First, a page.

To explain, the phrase "I am floored WHEN" something happens means it DOESN'T happen often. Why would I be floored over something that happens all the time? The whole point was that most of my female friends are able to differentiate between "attraction" and "relationship material" so it SURPRISES me when women CAN'T.

And again, no one said that attraction doesn't count (reading comprehension again), OF COURSE it does. What is sad is when people (men AND women) let their attraction overcome their common sense about what they are looking for in another person. And the ones that do it tend to do it repeatedly, and then whine because they can't find a good relationship. Huh.

Now on to the "short-term gain" part. We certainly agree that no one should spend time with someone who makes them feel like dirt, but even more insidious are the people who make you feel great when they are around you but are making other people feel great when they are not around you. Players are called that name for a reason, and not noticing a player is as dangerous as putting up with an obvious jerk, if not more so. From watching and being there for female friends, the deception by someone who made them feel special hurt far worse than any words that an obvious jerk had ever said to their face.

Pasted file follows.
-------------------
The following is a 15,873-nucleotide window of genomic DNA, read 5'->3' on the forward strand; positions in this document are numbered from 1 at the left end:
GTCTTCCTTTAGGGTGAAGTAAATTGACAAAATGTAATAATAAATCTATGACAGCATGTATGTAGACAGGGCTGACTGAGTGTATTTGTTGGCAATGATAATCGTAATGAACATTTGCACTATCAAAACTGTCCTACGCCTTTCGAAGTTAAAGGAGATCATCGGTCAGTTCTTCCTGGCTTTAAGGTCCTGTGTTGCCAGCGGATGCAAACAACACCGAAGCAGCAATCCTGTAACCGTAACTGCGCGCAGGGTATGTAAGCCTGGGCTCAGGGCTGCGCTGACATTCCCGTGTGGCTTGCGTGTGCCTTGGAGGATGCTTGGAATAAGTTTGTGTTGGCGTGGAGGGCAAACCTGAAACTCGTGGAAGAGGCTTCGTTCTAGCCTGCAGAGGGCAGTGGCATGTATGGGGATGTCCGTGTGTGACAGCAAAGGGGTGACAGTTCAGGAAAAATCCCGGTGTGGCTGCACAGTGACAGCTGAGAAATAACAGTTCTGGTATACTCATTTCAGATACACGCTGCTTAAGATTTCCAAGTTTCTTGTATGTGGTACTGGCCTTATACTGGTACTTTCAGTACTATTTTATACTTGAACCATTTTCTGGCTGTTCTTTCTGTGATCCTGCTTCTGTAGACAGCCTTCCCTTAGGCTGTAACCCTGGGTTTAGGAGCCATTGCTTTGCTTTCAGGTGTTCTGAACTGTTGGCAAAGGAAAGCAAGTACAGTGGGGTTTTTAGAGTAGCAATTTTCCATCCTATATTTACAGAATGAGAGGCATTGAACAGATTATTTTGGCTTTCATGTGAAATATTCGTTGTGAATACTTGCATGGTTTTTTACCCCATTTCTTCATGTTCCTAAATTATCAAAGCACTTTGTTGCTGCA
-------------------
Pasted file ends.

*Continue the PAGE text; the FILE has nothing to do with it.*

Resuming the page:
And for your last point, I guess from all my experience having many female friends over the years, the most common reason I see for them not finding a long term relationship is that they waste time with people who are not relationship material. I have seen friends waste YEARS with the wrong person; the danger is that in those cases they are often getting just enough of their needs met that they don't look for the real thing. And that's a shame, because everyone who really wants to share their life with someone should have that opportunity.

So if those opinions make me "a complete jerk" as you stated, then I'm fine with that.